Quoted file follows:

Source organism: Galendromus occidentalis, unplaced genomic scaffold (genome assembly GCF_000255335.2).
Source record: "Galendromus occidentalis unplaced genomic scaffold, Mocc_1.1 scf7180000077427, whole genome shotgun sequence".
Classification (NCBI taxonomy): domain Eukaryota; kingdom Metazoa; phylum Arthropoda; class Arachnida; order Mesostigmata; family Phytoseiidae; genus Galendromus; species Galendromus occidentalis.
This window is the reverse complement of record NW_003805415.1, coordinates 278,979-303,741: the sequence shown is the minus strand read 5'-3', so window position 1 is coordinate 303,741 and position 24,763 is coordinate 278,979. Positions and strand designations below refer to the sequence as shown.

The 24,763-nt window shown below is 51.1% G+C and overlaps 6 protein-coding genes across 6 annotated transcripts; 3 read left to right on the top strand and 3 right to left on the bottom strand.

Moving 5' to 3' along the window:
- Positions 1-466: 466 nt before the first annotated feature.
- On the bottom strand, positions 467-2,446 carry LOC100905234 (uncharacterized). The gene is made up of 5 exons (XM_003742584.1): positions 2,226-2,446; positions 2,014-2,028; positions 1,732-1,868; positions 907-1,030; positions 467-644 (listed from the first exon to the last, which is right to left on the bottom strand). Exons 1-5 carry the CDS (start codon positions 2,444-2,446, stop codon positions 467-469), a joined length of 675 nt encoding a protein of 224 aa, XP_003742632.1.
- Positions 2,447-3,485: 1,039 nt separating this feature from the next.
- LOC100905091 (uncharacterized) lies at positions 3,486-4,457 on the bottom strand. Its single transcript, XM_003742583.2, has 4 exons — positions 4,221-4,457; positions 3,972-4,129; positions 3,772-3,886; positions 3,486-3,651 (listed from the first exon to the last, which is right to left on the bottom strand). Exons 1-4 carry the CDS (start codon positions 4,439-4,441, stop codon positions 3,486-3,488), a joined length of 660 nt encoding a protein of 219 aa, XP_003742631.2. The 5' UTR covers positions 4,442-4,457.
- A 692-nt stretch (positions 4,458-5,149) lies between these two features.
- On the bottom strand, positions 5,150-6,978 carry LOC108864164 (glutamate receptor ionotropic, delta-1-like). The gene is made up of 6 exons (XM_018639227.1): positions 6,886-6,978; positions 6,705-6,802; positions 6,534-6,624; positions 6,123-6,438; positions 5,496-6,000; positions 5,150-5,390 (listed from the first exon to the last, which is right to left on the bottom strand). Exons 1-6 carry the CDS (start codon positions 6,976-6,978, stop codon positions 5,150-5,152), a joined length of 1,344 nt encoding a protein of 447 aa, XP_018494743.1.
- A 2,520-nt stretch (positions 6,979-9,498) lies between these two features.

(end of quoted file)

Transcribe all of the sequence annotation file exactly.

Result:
Source organism: Galendromus occidentalis, unplaced genomic scaffold (genome assembly GCF_000255335.2).
Source record: "Galendromus occidentalis unplaced genomic scaffold, Mocc_1.1 scf7180000077427, whole genome shotgun sequence".
Classification (NCBI taxonomy): domain Eukaryota; kingdom Metazoa; phylum Arthropoda; class Arachnida; order Mesostigmata; family Phytoseiidae; genus Galendromus; species Galendromus occidentalis.
This window is the reverse complement of record NW_003805415.1, coordinates 278,979-303,741: the sequence shown is the minus strand read 5'-3', so window position 1 is coordinate 303,741 and position 24,763 is coordinate 278,979. Positions and strand designations below refer to the sequence as shown.

The 24,763-nt window shown below is 51.1% G+C and overlaps 6 protein-coding genes across 6 annotated transcripts; 3 read left to right on the top strand and 3 right to left on the bottom strand.

Moving 5' to 3' along the window:
- Positions 1-466: 466 nt before the first annotated feature.
- On the bottom strand, positions 467-2,446 carry LOC100905234 (uncharacterized). The gene is made up of 5 exons (XM_003742584.1): positions 2,226-2,446; positions 2,014-2,028; positions 1,732-1,868; positions 907-1,030; positions 467-644 (listed from the first exon to the last, which is right to left on the bottom strand). Exons 1-5 carry the CDS (start codon positions 2,444-2,446, stop codon positions 467-469), a joined length of 675 nt encoding a protein of 224 aa, XP_003742632.1.
- Positions 2,447-3,485: 1,039 nt separating this feature from the next.
- LOC100905091 (uncharacterized) lies at positions 3,486-4,457 on the bottom strand. Its single transcript, XM_003742583.2, has 4 exons — positions 4,221-4,457; positions 3,972-4,129; positions 3,772-3,886; positions 3,486-3,651 (listed from the first exon to the last, which is right to left on the bottom strand). Exons 1-4 carry the CDS (start codon positions 4,439-4,441, stop codon positions 3,486-3,488), a joined length of 660 nt encoding a protein of 219 aa, XP_003742631.2. The 5' UTR covers positions 4,442-4,457.
- A 692-nt stretch (positions 4,458-5,149) lies between these two features.
- On the bottom strand, positions 5,150-6,978 carry LOC108864164 (glutamate receptor ionotropic, delta-1-like). The gene is made up of 6 exons (XM_018639227.1): positions 6,886-6,978; positions 6,705-6,802; positions 6,534-6,624; positions 6,123-6,438; positions 5,496-6,000; positions 5,150-5,390 (listed from the first exon to the last, which is right to left on the bottom strand). Exons 1-6 carry the CDS (start codon positions 6,976-6,978, stop codon positions 5,150-5,152), a joined length of 1,344 nt encoding a protein of 447 aa, XP_018494743.1.
- A 2,520-nt stretch (positions 6,979-9,498) lies between these two features.